Sisson vaulted into the elite group of U.S. female marathoners in 2019, when she clocked the second-fastest debut marathon in American history, a 2:23:08 on a windy day in London, where the early pace was slow.

At the time, it was the 12th-best U.S. performance all-time. In the last two years, Keira D’Amato, 37, and Sara Hall, 39, combined to run seven faster marathons. At Chicago, a flat course that produced a world record three years ago, Sisson can answer them and perhaps get close to D’Amato’s American record 2:19:12.

“I’m hoping sub-2:20,” coach Ray Treacy said, according to LetsRun.com. “With the [super] shoes and the training behind her, I would think that’s [worth] at least three minutes.”

It is less likely that Sisson can challenge for the win on Sunday given the presence of Kenyan Ruth Chepngetich, the 2019 World champion and defending champion in the Windy City. The 28-year-old mom is the fifth-fastest woman in history with a personal best of 2:17:08. And Ethiopian Ruti Aga, a podium finisher in Berlin, New York City and Tokyo with a best time of 2:18:34, though she has one marathon finish since the pandemic (a seventh place).

Like Sisson, Mantz has shown strong recent road racing form. The American men’s debut marathon record of 2:07:56 (Leonard Korir) is in play. If he can break that, Mantz will be among the five fastest U.S. marathoners in history.

Rarely has a U.S. male distance runner as accomplished as Mantz moved up to the marathon at such a young age (25). At BYU, he won NCAA cross-country titles in 2020 and 2021 and placed fifth in the Olympic Trials 10,000m, then turned pro and won the U.S. Half Marathon Championships last December.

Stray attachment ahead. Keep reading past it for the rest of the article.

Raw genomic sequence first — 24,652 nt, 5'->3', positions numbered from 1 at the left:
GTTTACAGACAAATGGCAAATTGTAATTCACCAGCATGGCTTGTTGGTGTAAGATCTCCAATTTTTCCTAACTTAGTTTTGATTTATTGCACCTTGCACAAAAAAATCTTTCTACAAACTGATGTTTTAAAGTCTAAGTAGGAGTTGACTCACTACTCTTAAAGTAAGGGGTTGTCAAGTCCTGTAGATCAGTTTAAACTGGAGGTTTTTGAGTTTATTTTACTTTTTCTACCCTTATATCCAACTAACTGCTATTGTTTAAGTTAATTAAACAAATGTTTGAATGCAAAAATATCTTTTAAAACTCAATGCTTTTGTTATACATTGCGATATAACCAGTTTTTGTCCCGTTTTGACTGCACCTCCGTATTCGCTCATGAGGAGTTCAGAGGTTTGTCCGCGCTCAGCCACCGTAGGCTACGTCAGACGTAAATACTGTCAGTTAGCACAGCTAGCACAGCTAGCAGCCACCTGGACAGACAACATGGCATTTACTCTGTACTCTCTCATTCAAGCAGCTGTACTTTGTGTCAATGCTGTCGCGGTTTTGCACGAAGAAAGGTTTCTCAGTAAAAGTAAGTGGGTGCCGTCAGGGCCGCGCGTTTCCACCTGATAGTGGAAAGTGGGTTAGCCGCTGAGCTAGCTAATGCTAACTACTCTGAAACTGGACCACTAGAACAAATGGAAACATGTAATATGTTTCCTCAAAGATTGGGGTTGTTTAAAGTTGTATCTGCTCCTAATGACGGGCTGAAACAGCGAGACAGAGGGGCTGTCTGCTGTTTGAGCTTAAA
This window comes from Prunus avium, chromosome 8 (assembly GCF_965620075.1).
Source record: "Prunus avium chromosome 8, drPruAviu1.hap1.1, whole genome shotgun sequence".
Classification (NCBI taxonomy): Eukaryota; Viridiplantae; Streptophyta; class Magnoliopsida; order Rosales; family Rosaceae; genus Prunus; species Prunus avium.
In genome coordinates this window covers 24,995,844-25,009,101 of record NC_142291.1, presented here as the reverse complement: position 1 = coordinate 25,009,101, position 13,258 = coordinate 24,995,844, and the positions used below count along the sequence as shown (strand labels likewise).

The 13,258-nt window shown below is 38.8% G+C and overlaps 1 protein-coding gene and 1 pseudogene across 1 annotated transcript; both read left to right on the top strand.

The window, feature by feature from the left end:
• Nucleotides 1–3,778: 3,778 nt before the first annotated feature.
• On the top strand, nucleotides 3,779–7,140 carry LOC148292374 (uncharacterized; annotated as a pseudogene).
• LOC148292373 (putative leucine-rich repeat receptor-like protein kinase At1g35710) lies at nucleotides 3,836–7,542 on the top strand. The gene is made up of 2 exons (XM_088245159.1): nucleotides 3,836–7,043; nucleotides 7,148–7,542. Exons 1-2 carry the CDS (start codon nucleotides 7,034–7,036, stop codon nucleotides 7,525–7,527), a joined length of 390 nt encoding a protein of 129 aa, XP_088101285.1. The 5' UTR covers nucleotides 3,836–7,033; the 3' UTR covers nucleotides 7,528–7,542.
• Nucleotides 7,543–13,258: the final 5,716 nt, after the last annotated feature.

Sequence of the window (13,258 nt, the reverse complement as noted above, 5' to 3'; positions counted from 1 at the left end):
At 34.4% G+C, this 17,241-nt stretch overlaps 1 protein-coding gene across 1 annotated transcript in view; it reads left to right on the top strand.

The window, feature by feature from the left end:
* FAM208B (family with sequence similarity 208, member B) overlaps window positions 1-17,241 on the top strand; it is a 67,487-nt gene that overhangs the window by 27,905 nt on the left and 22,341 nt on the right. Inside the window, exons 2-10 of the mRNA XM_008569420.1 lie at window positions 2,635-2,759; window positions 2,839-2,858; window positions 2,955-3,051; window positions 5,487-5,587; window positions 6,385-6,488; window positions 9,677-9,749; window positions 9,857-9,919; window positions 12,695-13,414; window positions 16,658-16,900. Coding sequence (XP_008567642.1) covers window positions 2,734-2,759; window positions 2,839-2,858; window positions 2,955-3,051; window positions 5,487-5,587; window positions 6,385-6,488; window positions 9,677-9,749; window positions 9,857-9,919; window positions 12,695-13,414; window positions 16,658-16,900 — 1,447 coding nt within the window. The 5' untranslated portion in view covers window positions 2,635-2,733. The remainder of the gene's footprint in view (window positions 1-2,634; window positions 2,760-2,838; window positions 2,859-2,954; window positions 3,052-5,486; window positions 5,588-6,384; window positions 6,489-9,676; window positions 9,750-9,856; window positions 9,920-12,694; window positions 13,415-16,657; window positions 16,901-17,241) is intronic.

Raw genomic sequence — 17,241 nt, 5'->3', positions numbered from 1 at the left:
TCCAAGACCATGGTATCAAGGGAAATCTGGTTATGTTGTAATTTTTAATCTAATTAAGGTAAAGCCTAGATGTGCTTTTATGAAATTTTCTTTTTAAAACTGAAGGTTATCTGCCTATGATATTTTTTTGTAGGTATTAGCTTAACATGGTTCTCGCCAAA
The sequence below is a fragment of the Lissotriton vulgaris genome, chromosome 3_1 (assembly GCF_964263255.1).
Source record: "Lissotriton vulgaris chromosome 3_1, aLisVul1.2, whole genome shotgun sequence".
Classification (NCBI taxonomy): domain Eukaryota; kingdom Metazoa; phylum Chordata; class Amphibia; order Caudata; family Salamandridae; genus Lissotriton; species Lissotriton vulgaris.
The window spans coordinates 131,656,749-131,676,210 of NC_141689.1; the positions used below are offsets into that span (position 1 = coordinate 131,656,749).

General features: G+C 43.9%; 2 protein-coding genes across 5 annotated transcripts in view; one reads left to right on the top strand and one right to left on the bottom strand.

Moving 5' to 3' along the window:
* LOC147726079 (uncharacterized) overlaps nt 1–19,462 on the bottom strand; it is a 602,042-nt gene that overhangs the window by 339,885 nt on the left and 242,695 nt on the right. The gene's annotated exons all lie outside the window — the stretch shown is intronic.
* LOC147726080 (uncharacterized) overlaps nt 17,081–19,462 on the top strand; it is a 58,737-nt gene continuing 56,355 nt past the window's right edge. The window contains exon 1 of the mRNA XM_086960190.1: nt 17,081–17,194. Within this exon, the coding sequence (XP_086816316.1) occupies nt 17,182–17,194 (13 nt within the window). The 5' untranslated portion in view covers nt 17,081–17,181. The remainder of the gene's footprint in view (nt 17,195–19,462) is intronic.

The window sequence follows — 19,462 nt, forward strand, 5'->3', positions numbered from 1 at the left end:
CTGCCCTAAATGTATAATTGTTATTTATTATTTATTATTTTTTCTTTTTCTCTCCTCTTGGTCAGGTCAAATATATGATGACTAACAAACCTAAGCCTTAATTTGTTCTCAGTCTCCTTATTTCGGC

“If everything goes as planned, I think sub-2:08 is realistic,” Mantz said in a Citius Mag video interview last month. “If everything goes perfect on the day, I think a sub-2:07, that’s a big stretch goal.”

The men’s field doesn’t have the singular star power of Chepngetich, but a large group of East Africans with personal bests around 2:05. The most notable: defending champion Seifu Tura of Ethiopia and 2021 Boston Marathon winner Benson Kipruto of Kenya.

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Alpine skiing to test new format for combined race

Alpine Skiing Combined
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Alpine skiing officials will test a new format for the combined event, a race that is under review to remain on the Olympic program.

French newspaper L’Equipe reported that the International Ski Federation (FIS) will test a new team format for the combined, which has been an individual event on the Olympic program since 1988. L’Equipe reported that a nation can use a different skier for the downhill and slalom in the new setup, quoting FIS secretary general Michel Vion.

For example, the U.S. could use Breezy Johnson in the downhill run and sub her out for Mikaela Shiffrin in the slalom run, should the format be adopted into senior competition.

The format will be tested at the world junior championships in January in St. Anton, Austria, according to the report.

In response to the report, a FIS spokesperson said, “Regarding the new format of the combined is correct, and our directors are working on the rules so for the moment the only thing we can confirm is that there will be this new format for the Alpine combined that has been proposed by the athletes’ commission.”

Some version of the combined event has been provisionally included on the 2026 Olympic program, with a final IOC decision on its place coming by April.

This will be the third consecutive World Cup season with no combined events. Instead, FIS has included more parallel races in recent years. The individual combined remains on the biennial world championships program.

L’Equipe also reported that the mixed team parallel event, which is being dropped from the Olympics, will also be dropped from the biennial world championships after this season.

“There is nothing definitive about that yet, but it is a project in the making,” a FIS spokesperson said in commenting on the report.

Vion said the mixed team event, which debuted at the Olympics in 2018, was not a hit at the Beijing Games and did not draw a strong audience, according to L’Equipe.

The World Cup season starts in two weeks with the traditional opening giant slaloms in Soelden, Austria.